ISR-affiliated Associate Professor Dave Akin (AE) and his graduate student Shane Jacobs are developing a morphing upper torso spacesuit that can contract using pneumatic artificial muscles to make donning the suit easier and ensure a perfect fit. Jacob recently presented research on the new suit at the International Astronautical Congress in Daejong, South Korea.
The suit is being developed by the Space Systems Laboratory, which Akin directs, and ILC Dover LP, a company specializing in engineering softgoods products. It is being tested in the university's neutral buoyancy tank.
The soft pressure garment can be dynamically reconfigured to tailor its shape properties to the wearer and the desired task set. The upper torso consists of a helmet ring, waist ring and two shoulder rings in a system of four interconnected parallel manipulators with tensile links. This configuration allows the dynamic control of both the position and orientation of each of the four rings, enabling modification of critical sizing dimensions such as the inter-scye distance, as
The morphing upper torso?s light weight, resizability, and dynamic reconfigurability makes it appealing as a candidate for a next-generation planetary exploration suit. Jacobs noted that the suit should be less unwieldy than today's suits and allow astronauts to be more efficient, both during spacewalks and in planetary exploration.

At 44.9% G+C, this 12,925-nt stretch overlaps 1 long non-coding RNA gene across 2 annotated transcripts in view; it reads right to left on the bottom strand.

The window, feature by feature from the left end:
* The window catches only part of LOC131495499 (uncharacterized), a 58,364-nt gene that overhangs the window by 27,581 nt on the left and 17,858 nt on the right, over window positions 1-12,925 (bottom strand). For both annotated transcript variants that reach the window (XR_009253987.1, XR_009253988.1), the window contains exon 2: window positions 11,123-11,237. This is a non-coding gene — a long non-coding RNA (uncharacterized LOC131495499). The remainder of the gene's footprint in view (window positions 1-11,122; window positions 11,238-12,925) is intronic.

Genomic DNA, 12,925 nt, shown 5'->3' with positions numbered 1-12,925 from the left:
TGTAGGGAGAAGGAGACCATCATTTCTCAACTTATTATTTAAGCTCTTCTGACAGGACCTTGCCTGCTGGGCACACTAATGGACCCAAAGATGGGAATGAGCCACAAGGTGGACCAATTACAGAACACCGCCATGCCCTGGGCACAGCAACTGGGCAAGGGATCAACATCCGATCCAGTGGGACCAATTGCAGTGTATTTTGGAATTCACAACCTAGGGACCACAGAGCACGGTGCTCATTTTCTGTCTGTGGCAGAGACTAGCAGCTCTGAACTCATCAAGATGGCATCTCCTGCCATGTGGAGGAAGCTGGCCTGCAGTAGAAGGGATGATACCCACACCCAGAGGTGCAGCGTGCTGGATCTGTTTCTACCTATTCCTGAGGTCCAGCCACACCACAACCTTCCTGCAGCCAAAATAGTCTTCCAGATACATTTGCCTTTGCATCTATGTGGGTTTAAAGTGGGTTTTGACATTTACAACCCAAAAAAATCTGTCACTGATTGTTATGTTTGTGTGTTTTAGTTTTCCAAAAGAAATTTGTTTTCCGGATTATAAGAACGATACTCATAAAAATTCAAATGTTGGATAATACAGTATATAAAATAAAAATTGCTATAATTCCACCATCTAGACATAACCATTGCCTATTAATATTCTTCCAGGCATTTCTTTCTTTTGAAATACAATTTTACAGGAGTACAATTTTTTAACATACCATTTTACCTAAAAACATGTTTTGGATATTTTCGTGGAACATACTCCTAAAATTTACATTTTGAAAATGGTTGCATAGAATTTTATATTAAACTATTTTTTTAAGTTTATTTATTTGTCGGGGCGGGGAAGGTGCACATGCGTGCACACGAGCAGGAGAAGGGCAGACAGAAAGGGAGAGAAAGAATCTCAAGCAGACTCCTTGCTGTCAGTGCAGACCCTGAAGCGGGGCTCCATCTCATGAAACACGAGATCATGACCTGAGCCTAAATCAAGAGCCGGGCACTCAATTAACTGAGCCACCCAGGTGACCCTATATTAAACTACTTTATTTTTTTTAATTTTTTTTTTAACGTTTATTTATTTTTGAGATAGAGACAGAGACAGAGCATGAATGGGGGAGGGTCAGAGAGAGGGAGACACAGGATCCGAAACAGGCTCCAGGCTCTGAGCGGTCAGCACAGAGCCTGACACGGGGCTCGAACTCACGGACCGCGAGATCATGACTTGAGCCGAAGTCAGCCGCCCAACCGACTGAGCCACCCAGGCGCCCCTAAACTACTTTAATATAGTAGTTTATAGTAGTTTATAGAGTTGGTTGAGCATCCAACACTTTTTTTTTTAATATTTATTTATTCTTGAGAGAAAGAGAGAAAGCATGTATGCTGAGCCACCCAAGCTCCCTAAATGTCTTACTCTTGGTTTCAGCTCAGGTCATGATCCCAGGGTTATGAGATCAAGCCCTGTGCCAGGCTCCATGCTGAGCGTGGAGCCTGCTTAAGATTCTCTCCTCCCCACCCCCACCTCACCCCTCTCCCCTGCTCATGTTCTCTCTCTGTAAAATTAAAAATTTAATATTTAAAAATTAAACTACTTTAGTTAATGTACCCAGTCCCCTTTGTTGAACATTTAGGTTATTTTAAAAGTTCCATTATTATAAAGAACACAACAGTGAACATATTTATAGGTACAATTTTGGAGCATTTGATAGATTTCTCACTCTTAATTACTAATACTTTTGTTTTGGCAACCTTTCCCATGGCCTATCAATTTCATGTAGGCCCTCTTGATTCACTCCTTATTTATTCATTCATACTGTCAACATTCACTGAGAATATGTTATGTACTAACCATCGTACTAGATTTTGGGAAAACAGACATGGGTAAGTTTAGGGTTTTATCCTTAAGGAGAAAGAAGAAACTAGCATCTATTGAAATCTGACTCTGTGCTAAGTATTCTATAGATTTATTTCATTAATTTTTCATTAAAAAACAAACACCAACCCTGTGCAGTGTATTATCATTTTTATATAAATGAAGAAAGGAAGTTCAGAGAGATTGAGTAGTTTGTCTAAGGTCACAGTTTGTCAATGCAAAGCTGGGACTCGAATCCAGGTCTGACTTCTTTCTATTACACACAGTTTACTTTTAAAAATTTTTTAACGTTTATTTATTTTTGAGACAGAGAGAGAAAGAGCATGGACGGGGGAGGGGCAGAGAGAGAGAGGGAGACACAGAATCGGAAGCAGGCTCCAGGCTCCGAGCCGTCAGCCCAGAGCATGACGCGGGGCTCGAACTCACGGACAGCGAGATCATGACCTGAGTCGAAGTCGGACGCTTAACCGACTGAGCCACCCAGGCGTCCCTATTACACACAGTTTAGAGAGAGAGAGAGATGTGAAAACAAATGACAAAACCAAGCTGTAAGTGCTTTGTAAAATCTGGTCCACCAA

"Our research shows that of the physical work astronauts actually do on a spacewalk, only one-quarter of it is mission related. The rest goes into just moving the spacesuit around," says Akin.
Robotic actuators are also being applied to the suit's gloves. The suit also includes new visual aids in the form of stereo LCD spectacles and an in-helmet video screen. The LCD glasses can show augmented reality imagery.
See news stories about the suit online at New Scientist and Asian News International.
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